In his biography of Charles Laughton (Charles Laughton: An Intimate Biography, Doubleday New York, 1976 and W H Allen, London, 1976), Charles Higham wrote that The Hunchback of Notre Dame was “… an operetta without songs, accompanied by … Newman’s crashing chords and celestial choirs, suggesting menace or exaltation.“ Fred Steiner said, “It’s a truly remarkable score, especially in regard to the character of the themes. The great thing about the themes for the hunchback, Esmeralda, the young soldier she falls for and the poet Gringoire is that they all fit their personalities so well … it’s real music.” This is a big, colourful, score; motifs come and go and are developed throughout the film. There’s more orientalism in Esmeralda’s Dance, and, very surprisingly, in Thank You Mother of God, there’s a solo for flute which is uncannily like the flute solo in the final movement of Gustav Holst’s Beni Mora! Celestial choirs, strange, Bernard Herrmann-like timbres from the low woodwinds, delicate string writing and almost Parry-like choral odes abound in this score. Please note that I make these comments not because the music sounds like Holst, Herrmann or Parry but to give some idea of the wide range of the music.
All About Eve doesn’t have a big score and this little suite is tantalizing: a jaunty opening titles sequence, followed by various incarnations of Eve’s theme from tender and innocent to its climactic appearance reflecting envy, lust and the intoxicating allure of the theatre limelight.
The musical performances are assured and if the Moscow Symphony Orchestra doesn’t quite have the verve of the RKO Studio Orchestra they play the music for all it is worth; textures are clear and the various sections acquit themselves well. William Stromberg directs strong, forthright performances with great attention to every detail of the scores.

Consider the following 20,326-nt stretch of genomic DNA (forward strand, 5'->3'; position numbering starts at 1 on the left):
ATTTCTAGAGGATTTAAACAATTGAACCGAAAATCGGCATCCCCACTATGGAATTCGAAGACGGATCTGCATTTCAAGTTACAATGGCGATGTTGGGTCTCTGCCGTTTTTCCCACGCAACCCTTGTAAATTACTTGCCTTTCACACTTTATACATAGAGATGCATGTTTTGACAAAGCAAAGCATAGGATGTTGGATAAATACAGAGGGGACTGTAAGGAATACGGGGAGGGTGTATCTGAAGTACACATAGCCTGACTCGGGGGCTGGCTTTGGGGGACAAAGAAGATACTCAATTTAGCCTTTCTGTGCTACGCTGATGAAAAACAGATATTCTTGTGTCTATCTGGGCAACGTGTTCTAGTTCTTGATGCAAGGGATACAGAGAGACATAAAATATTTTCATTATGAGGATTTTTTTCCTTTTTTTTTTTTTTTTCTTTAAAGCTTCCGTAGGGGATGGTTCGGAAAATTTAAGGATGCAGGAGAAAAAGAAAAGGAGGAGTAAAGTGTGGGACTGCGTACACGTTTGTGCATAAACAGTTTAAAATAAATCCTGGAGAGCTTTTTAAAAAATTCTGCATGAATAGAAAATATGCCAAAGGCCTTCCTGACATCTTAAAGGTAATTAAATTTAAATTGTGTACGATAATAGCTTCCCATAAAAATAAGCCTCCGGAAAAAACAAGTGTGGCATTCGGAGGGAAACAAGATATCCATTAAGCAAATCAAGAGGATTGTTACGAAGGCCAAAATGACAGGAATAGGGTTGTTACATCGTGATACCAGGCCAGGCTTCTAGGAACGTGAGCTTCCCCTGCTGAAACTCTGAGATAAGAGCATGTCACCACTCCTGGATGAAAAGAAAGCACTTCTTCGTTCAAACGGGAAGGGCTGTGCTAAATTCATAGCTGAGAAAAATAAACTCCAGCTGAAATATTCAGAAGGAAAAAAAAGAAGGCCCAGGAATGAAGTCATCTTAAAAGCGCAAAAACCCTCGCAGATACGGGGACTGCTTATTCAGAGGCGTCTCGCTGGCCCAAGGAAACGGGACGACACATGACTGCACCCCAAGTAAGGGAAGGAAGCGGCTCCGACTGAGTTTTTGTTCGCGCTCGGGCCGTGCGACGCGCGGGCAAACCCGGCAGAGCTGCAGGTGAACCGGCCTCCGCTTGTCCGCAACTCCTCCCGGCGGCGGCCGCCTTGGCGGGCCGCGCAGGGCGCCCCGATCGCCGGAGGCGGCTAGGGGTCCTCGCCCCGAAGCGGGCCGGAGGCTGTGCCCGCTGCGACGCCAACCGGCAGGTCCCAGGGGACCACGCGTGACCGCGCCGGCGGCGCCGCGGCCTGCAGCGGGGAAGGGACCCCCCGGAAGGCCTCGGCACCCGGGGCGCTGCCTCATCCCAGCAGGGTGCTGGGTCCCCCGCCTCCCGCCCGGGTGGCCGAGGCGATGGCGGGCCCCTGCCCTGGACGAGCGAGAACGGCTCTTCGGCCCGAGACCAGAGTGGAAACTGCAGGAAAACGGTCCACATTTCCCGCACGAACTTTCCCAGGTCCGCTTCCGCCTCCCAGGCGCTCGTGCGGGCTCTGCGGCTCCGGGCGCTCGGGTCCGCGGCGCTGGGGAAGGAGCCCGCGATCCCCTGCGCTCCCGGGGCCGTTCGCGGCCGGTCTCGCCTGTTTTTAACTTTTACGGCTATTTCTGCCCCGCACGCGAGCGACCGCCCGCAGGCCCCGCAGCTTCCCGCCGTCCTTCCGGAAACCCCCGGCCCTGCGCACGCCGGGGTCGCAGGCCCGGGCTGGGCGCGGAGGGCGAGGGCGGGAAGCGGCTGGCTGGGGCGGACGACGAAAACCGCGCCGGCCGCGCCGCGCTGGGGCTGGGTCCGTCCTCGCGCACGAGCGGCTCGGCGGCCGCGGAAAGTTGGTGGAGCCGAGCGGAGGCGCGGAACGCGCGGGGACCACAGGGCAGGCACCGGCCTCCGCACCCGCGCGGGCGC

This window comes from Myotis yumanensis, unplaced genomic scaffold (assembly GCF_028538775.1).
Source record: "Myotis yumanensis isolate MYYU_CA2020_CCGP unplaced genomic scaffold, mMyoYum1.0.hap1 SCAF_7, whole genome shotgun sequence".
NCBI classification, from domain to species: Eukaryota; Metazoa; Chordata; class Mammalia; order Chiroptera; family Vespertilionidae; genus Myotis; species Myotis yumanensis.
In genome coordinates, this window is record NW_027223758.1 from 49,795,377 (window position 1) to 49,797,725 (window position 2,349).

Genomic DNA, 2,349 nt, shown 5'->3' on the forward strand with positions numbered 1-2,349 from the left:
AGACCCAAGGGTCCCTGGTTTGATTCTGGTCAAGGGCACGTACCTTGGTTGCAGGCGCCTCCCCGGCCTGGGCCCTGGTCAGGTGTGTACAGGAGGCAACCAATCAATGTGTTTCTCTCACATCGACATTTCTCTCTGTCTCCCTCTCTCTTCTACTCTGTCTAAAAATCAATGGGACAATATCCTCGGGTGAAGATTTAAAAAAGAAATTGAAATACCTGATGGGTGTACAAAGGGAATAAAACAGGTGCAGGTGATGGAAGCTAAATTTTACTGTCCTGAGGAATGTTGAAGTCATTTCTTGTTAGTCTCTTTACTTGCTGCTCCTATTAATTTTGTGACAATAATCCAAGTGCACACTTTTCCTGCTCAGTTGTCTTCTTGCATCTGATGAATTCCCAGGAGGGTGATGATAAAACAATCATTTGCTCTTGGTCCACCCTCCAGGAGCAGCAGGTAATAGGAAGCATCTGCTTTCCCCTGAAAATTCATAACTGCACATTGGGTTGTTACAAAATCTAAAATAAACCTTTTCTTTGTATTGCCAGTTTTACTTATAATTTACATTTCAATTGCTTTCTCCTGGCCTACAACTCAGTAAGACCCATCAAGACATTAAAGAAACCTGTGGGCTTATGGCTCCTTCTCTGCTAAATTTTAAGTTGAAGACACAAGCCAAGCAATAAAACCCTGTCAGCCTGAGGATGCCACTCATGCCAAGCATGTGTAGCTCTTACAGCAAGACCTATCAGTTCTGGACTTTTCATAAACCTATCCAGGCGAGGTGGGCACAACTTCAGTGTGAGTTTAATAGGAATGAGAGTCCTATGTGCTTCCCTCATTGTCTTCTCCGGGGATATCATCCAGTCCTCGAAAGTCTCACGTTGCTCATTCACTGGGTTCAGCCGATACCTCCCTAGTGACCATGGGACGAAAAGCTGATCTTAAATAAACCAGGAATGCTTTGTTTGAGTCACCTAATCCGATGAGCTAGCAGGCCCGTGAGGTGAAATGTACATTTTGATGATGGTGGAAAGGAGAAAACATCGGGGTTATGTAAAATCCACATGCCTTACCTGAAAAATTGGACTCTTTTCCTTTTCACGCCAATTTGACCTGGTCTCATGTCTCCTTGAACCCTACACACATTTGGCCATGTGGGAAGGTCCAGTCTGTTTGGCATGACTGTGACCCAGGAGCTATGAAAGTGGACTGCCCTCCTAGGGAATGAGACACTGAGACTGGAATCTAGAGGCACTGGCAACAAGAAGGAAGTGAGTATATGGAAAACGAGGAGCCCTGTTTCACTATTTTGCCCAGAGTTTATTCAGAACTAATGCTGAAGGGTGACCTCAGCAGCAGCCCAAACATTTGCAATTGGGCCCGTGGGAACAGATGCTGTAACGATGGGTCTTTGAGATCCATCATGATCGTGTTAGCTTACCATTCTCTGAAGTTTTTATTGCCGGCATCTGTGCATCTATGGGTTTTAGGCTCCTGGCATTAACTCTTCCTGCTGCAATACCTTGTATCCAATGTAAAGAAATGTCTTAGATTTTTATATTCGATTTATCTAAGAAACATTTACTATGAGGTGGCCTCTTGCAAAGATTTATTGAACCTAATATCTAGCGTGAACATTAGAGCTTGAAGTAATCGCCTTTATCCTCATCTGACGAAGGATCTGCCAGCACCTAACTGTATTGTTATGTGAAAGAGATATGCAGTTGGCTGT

One thing the notes don’t tell us is exactly what restoration and reconstruction work John Morgan and William Stromberg had to do for these scores. This is odd as the booklet for the original release (Marco Polo 8.223750 – 1997) contains a note by John Morgan, and it is most interesting. He tells us that the All About Eve Suite uses the original orchestrations by Eddie Powell. Stromberg created the Beau Geste suite from “Scantily annotated conductor books” and Morgan himself consulted “… the surviving scores and the piano/conductor short scores …” to prepare The Hunchback of Notre Dame Suite, and orchestrated about half of the music to “… bring it more in line with what is heard on the film soundtrack … I was also able to restore many bars and one entire cue dropped from the finished film.” Also missing from the Naxos booklet are almost all the photographs and Bill Whitaker’s excellent notes have been slightly truncated. The original issue also had a better sleeve illustration.
Incidentally, Newman was born in 1900 not 1901 as stated on the rear of the CD and in the booklet.
Ultimately, it is the music that matters and this is an excellent re-issue of music by a much underrated composer. The sound is excellent and seems to be slightly brighter than the original. A must for all fans of film music in general and this composer in particular.
Bob Briggs